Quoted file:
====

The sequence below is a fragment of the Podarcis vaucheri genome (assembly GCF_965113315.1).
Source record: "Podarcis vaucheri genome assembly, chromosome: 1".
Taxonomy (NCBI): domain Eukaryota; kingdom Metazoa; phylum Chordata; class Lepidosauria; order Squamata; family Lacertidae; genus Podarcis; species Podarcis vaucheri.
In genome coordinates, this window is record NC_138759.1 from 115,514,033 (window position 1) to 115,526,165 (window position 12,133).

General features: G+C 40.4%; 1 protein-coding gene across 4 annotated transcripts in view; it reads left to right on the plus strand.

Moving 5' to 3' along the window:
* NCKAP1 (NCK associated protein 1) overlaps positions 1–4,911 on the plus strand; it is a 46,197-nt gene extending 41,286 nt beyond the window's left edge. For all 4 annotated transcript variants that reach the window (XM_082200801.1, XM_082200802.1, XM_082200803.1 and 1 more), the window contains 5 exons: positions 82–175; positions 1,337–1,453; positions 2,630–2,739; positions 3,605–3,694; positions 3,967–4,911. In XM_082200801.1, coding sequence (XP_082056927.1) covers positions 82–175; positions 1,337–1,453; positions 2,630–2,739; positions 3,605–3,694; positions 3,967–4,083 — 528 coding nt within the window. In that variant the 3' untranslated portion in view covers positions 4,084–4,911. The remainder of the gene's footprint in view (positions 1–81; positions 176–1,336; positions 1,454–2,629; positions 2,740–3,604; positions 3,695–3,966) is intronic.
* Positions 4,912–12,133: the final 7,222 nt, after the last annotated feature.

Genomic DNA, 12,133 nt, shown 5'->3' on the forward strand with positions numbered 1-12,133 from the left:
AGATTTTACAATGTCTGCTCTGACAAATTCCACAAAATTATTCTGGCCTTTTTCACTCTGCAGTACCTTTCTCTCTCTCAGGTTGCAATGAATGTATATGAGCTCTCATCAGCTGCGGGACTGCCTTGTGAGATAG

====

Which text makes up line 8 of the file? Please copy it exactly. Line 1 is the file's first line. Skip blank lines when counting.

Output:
* Positions 4,912–12,133: the final 7,222 nt, after the last annotated feature.